We are often asked if background checks should be conducted on independent contractors. The issue is becoming increasingly relevant with the continued rise of the gig economy and evolving changes in contractor relationships.
For the most part, the answer is yes. And it is typically in the best interest of companies to have a proper screening done for any contractor prior to bringing them in. The decision to background check an independent contractor may rely on a variety of factors; including the industry in which the company operates, the position the contractor is filling, policies the company currently has in place, state regulations, or the terms of client contracts.
By having a background check done, a company can better mitigate the potential risks and liabilities of hiring the contractor, especially if the work is to be conducted on-site or directly with their clientele. In many cases, conducting contractor background checks is a requirement. For example, if the position requires a high level of security clearance or the company works in a high-risk industry (such as education or the healthcare industry), an appropriate screening is mandatory. Also, many contracts and agreements dictate that a background check is required for any employee or independent contractor that will be exposed to or directly handle a client’s work. It is also increasingly common for client contracts to require ongoing screening of employees as well as independent contractors. We often see these screenings are conducted annually but some companies do them semi-annually or even monthly.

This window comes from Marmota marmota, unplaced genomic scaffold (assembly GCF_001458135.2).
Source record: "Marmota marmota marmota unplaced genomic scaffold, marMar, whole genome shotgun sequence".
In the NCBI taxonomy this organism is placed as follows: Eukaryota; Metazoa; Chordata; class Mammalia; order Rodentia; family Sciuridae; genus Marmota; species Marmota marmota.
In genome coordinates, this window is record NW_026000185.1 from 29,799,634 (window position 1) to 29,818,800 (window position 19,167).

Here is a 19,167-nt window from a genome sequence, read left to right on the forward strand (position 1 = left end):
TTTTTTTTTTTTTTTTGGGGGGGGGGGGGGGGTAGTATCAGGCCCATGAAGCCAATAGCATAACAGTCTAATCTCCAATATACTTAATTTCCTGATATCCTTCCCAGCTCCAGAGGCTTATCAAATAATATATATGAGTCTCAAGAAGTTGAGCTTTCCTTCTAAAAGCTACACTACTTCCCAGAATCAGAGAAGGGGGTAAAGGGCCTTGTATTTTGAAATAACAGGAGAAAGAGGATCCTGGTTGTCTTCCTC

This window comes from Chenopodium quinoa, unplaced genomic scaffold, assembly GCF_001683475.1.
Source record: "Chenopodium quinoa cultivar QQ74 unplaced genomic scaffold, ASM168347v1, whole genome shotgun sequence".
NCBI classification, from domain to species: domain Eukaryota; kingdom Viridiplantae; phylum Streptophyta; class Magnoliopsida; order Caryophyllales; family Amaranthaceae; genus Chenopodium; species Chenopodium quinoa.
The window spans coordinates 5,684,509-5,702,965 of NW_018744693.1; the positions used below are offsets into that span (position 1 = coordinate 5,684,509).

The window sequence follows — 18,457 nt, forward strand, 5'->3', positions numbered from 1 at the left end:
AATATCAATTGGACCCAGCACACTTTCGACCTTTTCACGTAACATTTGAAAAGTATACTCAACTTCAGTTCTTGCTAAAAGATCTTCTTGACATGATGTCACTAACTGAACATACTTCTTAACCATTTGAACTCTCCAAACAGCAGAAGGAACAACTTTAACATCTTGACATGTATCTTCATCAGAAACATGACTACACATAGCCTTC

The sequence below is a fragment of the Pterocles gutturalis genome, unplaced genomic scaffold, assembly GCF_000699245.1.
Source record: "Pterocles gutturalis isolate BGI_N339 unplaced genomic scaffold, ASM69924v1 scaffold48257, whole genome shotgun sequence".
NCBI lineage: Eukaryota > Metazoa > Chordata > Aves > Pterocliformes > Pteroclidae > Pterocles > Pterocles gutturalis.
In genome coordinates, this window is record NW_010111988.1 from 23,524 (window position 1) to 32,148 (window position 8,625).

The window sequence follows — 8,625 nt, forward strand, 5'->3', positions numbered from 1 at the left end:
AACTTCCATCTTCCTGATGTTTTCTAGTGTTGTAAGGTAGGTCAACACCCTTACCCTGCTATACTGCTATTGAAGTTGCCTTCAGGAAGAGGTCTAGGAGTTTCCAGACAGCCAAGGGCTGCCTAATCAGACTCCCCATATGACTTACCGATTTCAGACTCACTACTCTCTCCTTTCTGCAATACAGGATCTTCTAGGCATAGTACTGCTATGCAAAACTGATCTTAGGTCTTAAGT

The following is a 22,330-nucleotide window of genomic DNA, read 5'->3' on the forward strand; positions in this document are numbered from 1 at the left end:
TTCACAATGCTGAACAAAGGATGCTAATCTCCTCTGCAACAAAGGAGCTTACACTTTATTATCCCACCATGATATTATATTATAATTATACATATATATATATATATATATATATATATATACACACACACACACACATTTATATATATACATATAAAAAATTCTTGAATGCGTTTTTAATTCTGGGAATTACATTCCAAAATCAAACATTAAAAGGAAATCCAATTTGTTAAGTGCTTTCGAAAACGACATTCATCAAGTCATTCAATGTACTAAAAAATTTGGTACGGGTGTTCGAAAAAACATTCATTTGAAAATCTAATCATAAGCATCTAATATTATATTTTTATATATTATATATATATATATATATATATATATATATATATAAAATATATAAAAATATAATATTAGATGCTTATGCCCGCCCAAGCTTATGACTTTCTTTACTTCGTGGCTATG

It is important to remember Fair Credit Reporting Act (FCRA) regulations when conducting such background checks and to ensure that compliant protocols are followed if the contractor is being hired for “employment purposes” as defined by The Federal Trade Commission (FTC). In the FCRA text, the term “’employment purposes’ when used in connection with a consumer report means a report used for the purpose of evaluating a consumer for employment, promotion, reassignment, or retention as an employee.” The FTC also provides an Advisory Opinion in which they later concluded that “the term ‘employment purposes,’ as used in the FCRA, should be interpreted liberally to effectuate the broad meaning of the Act” and further, the term “employment” is not limited to situations in which the consumer is being evaluated “as an employee.” Ultimately this means the FTC believes that following FCRA guidelines is not limited to the strict traditional concept of employment and instead are to be used more broadly, which would include background checks of independent contractors.
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